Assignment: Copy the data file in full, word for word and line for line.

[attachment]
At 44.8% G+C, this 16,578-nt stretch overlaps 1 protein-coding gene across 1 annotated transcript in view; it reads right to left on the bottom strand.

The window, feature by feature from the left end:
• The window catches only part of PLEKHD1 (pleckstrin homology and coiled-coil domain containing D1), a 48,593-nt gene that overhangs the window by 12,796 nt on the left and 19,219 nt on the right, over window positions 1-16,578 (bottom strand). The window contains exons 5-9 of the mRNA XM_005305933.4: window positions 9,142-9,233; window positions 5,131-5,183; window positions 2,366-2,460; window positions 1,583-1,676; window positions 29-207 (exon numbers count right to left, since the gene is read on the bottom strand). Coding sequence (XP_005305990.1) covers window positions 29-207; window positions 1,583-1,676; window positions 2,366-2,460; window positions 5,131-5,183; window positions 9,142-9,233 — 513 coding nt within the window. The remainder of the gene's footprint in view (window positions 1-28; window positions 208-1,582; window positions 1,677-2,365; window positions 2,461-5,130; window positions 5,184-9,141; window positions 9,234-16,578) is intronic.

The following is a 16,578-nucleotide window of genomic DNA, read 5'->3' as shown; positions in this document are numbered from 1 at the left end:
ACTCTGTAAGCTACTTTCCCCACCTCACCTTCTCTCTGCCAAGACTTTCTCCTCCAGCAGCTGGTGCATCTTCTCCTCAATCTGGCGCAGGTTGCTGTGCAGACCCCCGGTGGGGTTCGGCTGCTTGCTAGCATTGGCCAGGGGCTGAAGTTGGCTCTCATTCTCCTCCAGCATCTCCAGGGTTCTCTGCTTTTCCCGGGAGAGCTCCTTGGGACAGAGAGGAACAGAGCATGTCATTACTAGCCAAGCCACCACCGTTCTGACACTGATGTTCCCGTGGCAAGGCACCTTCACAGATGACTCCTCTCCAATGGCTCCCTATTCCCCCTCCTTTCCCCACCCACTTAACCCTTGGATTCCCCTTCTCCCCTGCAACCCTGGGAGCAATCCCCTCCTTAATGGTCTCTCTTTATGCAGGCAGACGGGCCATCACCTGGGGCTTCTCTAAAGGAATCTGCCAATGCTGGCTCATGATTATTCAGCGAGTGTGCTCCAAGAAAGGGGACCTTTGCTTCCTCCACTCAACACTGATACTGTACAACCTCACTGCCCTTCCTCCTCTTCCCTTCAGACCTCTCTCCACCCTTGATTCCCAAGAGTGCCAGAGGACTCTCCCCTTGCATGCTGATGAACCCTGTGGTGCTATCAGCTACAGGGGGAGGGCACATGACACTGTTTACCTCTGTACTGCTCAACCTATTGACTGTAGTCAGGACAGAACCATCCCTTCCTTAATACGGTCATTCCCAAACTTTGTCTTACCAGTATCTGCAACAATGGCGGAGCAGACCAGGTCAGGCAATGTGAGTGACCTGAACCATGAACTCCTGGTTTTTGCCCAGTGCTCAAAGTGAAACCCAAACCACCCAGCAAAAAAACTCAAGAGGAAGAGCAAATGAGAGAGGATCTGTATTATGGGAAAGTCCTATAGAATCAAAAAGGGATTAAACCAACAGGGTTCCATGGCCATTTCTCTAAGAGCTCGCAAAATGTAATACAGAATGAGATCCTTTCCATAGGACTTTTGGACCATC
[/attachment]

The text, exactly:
At 44.8% G+C, this 16,578-nt stretch overlaps 1 protein-coding gene across 1 annotated transcript in view; it reads right to left on the bottom strand.

The window, feature by feature from the left end:
• The window catches only part of PLEKHD1 (pleckstrin homology and coiled-coil domain containing D1), a 48,593-nt gene that overhangs the window by 12,796 nt on the left and 19,219 nt on the right, over window positions 1-16,578 (bottom strand). The window contains exons 5-9 of the mRNA XM_005305933.4: window positions 9,142-9,233; window positions 5,131-5,183; window positions 2,366-2,460; window positions 1,583-1,676; window positions 29-207 (exon numbers count right to left, since the gene is read on the bottom strand). Coding sequence (XP_005305990.1) covers window positions 29-207; window positions 1,583-1,676; window positions 2,366-2,460; window positions 5,131-5,183; window positions 9,142-9,233 — 513 coding nt within the window. The remainder of the gene's footprint in view (window positions 1-28; window positions 208-1,582; window positions 1,677-2,365; window positions 2,461-5,130; window positions 5,184-9,141; window positions 9,234-16,578) is intronic.

The following is a 16,578-nucleotide window of genomic DNA, read 5'->3' as shown; positions in this document are numbered from 1 at the left end:
ACTCTGTAAGCTACTTTCCCCACCTCACCTTCTCTCTGCCAAGACTTTCTCCTCCAGCAGCTGGTGCATCTTCTCCTCAATCTGGCGCAGGTTGCTGTGCAGACCCCCGGTGGGGTTCGGCTGCTTGCTAGCATTGGCCAGGGGCTGAAGTTGGCTCTCATTCTCCTCCAGCATCTCCAGGGTTCTCTGCTTTTCCCGGGAGAGCTCCTTGGGACAGAGAGGAACAGAGCATGTCATTACTAGCCAAGCCACCACCGTTCTGACACTGATGTTCCCGTGGCAAGGCACCTTCACAGATGACTCCTCTCCAATGGCTCCCTATTCCCCCTCCTTTCCCCACCCACTTAACCCTTGGATTCCCCTTCTCCCCTGCAACCCTGGGAGCAATCCCCTCCTTAATGGTCTCTCTTTATGCAGGCAGACGGGCCATCACCTGGGGCTTCTCTAAAGGAATCTGCCAATGCTGGCTCATGATTATTCAGCGAGTGTGCTCCAAGAAAGGGGACCTTTGCTTCCTCCACTCAACACTGATACTGTACAACCTCACTGCCCTTCCTCCTCTTCCCTTCAGACCTCTCTCCACCCTTGATTCCCAAGAGTGCCAGAGGACTCTCCCCTTGCATGCTGATGAACCCTGTGGTGCTATCAGCTACAGGGGGAGGGCACATGACACTGTTTACCTCTGTACTGCTCAACCTATTGACTGTAGTCAGGACAGAACCATCCCTTCCTTAATACGGTCATTCCCAAACTTTGTCTTACCAGTATCTGCAACAATGGCGGAGCAGACCAGGTCAGGCAATGTGAGTGACCTGAACCATGAACTCCTGGTTTTTGCCCAGTGCTCAAAGTGAAACCCAAACCACCCAGCAAAAAAACTCAAGAGGAAGAGCAAATGAGAGAGGATCTGTATTATGGGAAAGTCCTATAGAATCAAAAAGGGATTAAACCAACAGGGTTCCATGGCCATTTCTCTAAGAGCTCGCAAAATGTAATACAGAATGAGATCCTTTCCATAGGACTTTTGGACCATC